Thursday’s offer of 20 voluntary buyouts for New York Times staff shows the continuing evolution of the newsroom — cuts to the print operation while trying to nurture online growth.
The Times’ digital staffers were excluded from the buyout offer because “that’s the way the industry is going, and they don’t want to lose people on that end of the business,” said Bill O’Meara, president of the Newspaper Guild of New York, which represents Times staff under separate contracts for print and digital employees.
In the memo announcing the buyouts, editors cited the “continuing and difficult challenge to The Times: how to rebalance our business for the digital age while remaining steadfast to the quality journalism that defines us?”
The Times’ negotiations with the Guild are part of that rebalancing. The two sides are negotiating a new contract to replace the separate ones for the print and online staffs. The goal is a unified agreement with many of the same terms regardless of whether an employee works on the print product or the website.
Many of the terms of the print contract are more generous than the digital one, which O’Meara said contained concessions in order to get those employees under Guild representation. “Digital was first negotiated when the Web was kind of like a wonderment,” he said.
“Certainly the company would like to have some of the more relaxed terms for the newspaper people, and we would like the Web people to have the better terms” that employees under the newspaper contract have, O’Meara said.
While the two sides disagree on financial terms, O’Meara said, they agree on a platform-agnostic approach in which people have print and Web duties. That’s a change from the Guild’s previous approach.
“There were protections put in place many years ago to make sure the print side people were not negatively impacted by the digital work,” O’Meara said. Now “we both agree that we should be platform-agnostic at this point, to the extent possible.”
In Thursday’s memo, editors said that employees covered by the digital contract were excluded from the buyout offer. This was in part “to ensure we do not cut too deeply in our journalistic muscle.”
Employees covered by the print contract also generally cost the company more, considering they’ve generally been at the company longer and their workweek is just 34.5 or 35 hours, depending on the shift, compared to the 40-hour workweek for online employees.
The Times wants to move all employees to a 40-hour workweek without a corresponding increase in salary, according to a Guild document outlining the Times’ proposal. The union wants to shorten digital employees’ workweek, O’Meara said.
Considering that the vast majority of union-represented employees are covered by the print contract — about 1,000 under the print contract and 100 under the digital one — extending the workweek alone could save the company a lot of money in overtime.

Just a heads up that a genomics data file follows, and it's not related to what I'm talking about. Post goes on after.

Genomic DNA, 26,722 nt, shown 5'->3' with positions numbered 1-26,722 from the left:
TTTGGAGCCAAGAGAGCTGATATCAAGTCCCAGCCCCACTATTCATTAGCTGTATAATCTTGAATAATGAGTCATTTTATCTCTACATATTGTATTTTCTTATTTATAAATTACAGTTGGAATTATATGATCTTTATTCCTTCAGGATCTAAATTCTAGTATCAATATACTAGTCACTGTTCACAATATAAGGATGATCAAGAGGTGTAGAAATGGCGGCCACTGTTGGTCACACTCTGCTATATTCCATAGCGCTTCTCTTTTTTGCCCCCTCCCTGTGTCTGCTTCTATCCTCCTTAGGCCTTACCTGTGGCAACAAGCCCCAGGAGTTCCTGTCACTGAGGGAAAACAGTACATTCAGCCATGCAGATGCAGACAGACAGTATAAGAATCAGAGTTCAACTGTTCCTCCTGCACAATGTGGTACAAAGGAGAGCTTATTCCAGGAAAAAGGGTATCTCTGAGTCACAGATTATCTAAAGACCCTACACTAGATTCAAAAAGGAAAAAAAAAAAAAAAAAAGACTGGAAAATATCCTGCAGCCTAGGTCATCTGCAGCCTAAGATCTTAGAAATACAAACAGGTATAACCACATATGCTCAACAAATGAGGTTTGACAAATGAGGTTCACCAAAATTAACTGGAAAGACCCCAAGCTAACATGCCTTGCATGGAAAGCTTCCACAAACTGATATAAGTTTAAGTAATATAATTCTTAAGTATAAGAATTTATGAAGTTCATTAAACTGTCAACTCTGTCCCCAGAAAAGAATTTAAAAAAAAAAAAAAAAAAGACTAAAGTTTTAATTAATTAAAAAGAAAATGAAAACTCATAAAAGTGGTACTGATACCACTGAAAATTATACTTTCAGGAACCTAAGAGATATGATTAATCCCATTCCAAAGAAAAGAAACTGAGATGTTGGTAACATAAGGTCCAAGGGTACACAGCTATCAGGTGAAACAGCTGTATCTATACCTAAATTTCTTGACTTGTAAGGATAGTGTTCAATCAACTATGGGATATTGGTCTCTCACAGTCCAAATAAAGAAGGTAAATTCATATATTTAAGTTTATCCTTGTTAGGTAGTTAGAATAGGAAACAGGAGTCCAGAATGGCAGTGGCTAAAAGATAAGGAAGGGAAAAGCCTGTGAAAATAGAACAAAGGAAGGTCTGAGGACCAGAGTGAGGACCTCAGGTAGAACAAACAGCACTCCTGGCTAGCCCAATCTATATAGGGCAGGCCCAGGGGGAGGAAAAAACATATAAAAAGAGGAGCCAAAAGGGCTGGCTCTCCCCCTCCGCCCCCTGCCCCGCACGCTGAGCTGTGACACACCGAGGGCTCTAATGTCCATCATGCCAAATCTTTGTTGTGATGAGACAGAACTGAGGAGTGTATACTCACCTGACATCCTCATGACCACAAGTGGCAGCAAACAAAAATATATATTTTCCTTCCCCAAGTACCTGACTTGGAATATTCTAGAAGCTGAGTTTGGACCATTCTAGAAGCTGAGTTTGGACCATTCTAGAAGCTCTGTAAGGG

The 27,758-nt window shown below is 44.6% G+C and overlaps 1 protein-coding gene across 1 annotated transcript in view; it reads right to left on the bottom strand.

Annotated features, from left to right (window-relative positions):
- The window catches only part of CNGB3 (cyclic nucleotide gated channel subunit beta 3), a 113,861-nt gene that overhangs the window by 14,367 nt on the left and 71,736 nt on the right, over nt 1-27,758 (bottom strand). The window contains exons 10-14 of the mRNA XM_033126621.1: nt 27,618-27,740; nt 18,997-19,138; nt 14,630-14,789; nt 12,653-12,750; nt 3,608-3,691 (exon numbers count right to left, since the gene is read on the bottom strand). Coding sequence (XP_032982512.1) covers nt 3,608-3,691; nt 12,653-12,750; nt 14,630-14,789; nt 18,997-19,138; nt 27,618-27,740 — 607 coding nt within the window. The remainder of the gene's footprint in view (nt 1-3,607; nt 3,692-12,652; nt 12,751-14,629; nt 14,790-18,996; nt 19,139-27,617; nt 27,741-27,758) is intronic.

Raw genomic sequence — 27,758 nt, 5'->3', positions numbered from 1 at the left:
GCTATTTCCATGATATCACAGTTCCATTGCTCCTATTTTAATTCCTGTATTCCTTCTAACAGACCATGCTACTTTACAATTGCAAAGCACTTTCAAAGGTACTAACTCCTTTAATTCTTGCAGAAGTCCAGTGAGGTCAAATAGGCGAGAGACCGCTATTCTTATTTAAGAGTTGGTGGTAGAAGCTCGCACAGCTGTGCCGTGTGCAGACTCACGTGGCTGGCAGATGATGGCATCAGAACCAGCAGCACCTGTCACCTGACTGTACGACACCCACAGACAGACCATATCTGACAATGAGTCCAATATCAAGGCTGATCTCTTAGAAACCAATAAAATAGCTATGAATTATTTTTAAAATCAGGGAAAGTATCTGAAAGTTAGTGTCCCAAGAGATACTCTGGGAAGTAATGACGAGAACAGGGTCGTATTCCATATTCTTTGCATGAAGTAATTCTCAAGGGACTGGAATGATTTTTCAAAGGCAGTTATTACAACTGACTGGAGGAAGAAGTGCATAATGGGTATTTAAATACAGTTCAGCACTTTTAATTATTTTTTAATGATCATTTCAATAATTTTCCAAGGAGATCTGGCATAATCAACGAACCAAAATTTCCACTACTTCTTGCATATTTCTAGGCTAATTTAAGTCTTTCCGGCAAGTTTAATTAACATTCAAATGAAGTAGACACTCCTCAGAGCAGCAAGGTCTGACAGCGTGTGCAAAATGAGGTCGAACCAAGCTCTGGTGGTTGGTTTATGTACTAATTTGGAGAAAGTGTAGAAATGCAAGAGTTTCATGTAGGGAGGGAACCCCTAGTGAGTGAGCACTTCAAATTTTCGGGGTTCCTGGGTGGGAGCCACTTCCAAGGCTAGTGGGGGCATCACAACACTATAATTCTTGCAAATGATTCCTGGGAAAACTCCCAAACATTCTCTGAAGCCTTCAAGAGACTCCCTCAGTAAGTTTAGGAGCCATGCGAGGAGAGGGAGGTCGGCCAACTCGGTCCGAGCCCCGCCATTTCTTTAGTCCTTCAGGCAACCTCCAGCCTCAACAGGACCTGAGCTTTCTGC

The Times also wants to eliminate daily overtime (employees now get overtime for working more than their shift on any one day) as well as a shift differential for working nights. (The pay increase for working the overnight shift, curiously, is called a “lobster differential.”)
Such regimented work rules made more sense on a daily news cycle with exacting copy deadlines, press runs and delivery schedules. But they’re harder for a Web operation, which operates 24/7 and publishes continually.
“We understand that there are changes in the industry,” O’Meara said. In general, though, whether talking about the workweek length, scheduling flexibility or restrictions on how soon an employee has to go back to work after his last shift ends, “We want people to have a normal life, as well as work for The New York Times.”
The Guild document obtained by Poynter.org is dated March 2011. O’Meara said there hadn’t been significant changes in the company’s proposal since then. Eileen Murphy, vice president for corporate communications at The Times Co., declined to comment beyond saying that negotiations are underway.
Some of the changes the Times wants are unrelated to the Web-print divide. For instance, the company has proposed no raises.
The Times also wants to freeze the pension plan: no new members and no more accrual of benefits for those already in the plan. That change would cut most employees’ pensions by 50 to 80 percent, according to the Guild. The company hasn’t committed to increasing its contribution to employees’ 401(k) plans to make up for that, O’Meara said.
And the company wants to put Guild members on management’s health insurance plan, which provides less coverage than the Guild’s. “We’re not interested in that,” O’Meara said. “We’d like to keep the Guild plan, and we’d like to get additional contributions from the company.”
The current contract expired March 30, but it remains in effect until the company and union reach a new agreement. That’s one reason that Guild employees who take the buyout will get three weeks of severance compared to non-union employees. The buyout memo says that the new contract will be signed “hopefully in the coming months.”